Management: This essay is meant to be less of a review and more of analysis of the show being examined. It contains plot spoilers for the Golden Kamuy anime.
My undisputed favorite comfort meal to eat is Dinuguan. I remember falling in love with it back when I was little. It’s a Filipino delicacy, a savory stew made of garlic, vinegar, peppers, spices, pork bits, and… pig’s blood. I wasn’t aware that it was made with pig’s blood until my parents told me when I was much older. My reaction? The news of it unfazed me. All that mattered was that it tasted good. I realize that that kind of reaction isn’t the norm for my friends and acquaintances. Many of them aren’t Asian or or particularly adventurous with what they eat. I’ve seen several of them balk at me while while I’m selling Dinuguan to them. Pig’s blood isn’t something that’s normally stocked in Western retail markets. It’s more commonly encountered in Asian grocery stores. Pig’s blood turns black when you cook it, and it coagulates into jelly when you leave it be. You typically find the stuff sold in portioned up cubes, in plastic tubs or shrink-wrapped packs . It’s kind of an inside joke among Filipinos to tease and trick the unbeknownst into trying it by calling it “chocolate soup.” Filipinos do have a recipe for something soupy with chocolate, but Dinuguan is most assuredly not soup with chocolate. It’s, again, pork stew made with pig’s blood.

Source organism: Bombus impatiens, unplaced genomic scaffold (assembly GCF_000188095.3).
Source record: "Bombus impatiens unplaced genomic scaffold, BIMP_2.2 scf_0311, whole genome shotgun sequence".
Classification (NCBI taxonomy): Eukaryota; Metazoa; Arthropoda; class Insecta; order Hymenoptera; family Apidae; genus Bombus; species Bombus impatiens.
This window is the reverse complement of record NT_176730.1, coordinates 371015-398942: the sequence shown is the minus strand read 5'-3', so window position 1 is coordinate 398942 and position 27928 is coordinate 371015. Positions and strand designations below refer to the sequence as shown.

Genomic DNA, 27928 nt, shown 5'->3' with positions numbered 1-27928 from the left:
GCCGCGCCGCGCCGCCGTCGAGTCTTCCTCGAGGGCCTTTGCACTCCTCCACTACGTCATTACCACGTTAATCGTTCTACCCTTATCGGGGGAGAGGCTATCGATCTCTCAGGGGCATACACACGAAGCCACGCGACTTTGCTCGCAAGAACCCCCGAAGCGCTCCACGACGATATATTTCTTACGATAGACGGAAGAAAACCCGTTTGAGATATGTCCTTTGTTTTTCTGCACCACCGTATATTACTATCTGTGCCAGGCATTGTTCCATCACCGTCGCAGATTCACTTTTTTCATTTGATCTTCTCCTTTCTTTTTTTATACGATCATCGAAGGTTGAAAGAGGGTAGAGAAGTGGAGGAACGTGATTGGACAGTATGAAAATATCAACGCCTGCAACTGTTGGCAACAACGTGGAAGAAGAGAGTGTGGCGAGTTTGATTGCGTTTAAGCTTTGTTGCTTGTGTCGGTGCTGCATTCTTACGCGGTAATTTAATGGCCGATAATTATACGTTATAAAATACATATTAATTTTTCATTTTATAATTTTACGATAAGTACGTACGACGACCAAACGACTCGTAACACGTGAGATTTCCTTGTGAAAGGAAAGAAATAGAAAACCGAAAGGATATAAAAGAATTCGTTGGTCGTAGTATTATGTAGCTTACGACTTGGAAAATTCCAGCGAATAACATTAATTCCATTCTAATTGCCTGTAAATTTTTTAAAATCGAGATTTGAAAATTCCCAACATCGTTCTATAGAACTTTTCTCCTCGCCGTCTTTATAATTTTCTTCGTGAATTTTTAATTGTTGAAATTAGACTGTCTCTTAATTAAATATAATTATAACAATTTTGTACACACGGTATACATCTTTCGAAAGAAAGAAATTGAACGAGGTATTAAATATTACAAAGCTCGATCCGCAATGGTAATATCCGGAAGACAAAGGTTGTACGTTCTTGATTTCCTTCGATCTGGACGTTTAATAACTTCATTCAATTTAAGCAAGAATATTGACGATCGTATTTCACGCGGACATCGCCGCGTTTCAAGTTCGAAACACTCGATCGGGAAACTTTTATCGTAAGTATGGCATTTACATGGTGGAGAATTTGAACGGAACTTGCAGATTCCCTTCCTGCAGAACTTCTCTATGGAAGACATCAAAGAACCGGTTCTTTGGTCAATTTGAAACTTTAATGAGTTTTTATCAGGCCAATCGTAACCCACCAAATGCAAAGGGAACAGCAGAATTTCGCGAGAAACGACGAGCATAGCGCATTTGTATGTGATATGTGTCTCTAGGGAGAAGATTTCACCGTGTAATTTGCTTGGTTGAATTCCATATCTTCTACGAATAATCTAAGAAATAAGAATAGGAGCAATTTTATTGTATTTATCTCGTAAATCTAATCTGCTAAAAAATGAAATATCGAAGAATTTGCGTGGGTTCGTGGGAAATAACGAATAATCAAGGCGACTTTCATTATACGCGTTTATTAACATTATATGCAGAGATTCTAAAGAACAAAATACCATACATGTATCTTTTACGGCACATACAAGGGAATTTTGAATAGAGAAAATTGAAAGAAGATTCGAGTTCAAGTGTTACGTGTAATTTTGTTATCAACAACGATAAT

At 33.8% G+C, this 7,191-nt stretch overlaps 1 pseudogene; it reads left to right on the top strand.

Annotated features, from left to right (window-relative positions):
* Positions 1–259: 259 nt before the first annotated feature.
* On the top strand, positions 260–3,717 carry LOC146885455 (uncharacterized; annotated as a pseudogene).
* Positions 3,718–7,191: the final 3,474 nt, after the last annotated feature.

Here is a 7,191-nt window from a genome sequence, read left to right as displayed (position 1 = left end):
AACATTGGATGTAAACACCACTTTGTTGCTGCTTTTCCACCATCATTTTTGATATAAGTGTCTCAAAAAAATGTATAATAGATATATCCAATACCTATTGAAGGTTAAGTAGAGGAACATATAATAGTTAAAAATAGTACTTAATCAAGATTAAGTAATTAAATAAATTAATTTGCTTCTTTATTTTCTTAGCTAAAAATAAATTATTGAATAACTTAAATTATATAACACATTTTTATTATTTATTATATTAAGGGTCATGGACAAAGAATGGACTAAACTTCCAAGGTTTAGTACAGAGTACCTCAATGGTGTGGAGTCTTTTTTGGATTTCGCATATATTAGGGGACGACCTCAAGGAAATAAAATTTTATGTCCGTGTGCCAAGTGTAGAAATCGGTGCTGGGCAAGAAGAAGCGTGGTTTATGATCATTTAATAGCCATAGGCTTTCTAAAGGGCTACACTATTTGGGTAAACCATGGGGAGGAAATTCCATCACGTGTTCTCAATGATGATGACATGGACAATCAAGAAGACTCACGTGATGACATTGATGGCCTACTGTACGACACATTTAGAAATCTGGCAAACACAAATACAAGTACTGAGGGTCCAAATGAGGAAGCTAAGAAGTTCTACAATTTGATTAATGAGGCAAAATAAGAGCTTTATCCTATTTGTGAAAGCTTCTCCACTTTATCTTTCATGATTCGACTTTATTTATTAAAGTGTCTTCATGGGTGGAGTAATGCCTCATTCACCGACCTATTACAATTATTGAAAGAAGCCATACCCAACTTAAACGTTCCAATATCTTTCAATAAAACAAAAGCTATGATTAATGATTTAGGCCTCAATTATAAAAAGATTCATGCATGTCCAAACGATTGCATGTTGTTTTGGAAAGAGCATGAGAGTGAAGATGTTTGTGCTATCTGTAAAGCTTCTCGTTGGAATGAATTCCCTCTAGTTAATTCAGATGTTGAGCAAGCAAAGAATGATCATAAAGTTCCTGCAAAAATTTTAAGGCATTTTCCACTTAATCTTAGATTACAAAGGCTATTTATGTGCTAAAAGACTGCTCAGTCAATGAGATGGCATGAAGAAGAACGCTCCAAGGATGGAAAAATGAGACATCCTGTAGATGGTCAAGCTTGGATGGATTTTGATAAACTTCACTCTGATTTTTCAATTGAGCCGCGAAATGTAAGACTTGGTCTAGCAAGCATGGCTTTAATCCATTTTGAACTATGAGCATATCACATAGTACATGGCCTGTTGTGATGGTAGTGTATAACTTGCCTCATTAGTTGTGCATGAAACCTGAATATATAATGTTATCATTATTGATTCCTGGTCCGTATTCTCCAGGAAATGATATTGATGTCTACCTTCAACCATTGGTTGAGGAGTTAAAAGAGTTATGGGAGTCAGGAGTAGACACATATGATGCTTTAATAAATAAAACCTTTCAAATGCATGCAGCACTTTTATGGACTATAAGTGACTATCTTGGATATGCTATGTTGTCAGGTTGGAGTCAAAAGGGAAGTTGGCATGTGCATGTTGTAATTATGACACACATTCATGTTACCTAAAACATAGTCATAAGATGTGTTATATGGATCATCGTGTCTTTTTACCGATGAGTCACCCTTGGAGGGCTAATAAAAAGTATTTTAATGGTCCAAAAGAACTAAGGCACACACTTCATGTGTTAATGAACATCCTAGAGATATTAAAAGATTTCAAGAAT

Why does Filipino cooking incorporate pig’s blood in the first place? I don’t think that I’m knowledgeable enough to answer this question for certain, so a better follow-up inquiry might be: What makes the cuisines of some cultures more likely to use more parts of the pig than other cultures? My impression of American cooking is that it tends to dismiss pig’s blood as waste to be discarded. In contrast, my impression of Filipino cooking is that pig’s blood is valuable enough to be turned into a meal. That goes for the other peripheral parts of the pig like the ears, the neckbone, and the head. Filipinos subscribe to a “nose to tail” philosophy when it comes to turning livestock into a meal, and it seems like the Ainu have a similar “all parts of the animal” mindset when turning their game into something edible. To me, the reason for these similarities in cooking philosophy is connected to shared experiences of food scarcity.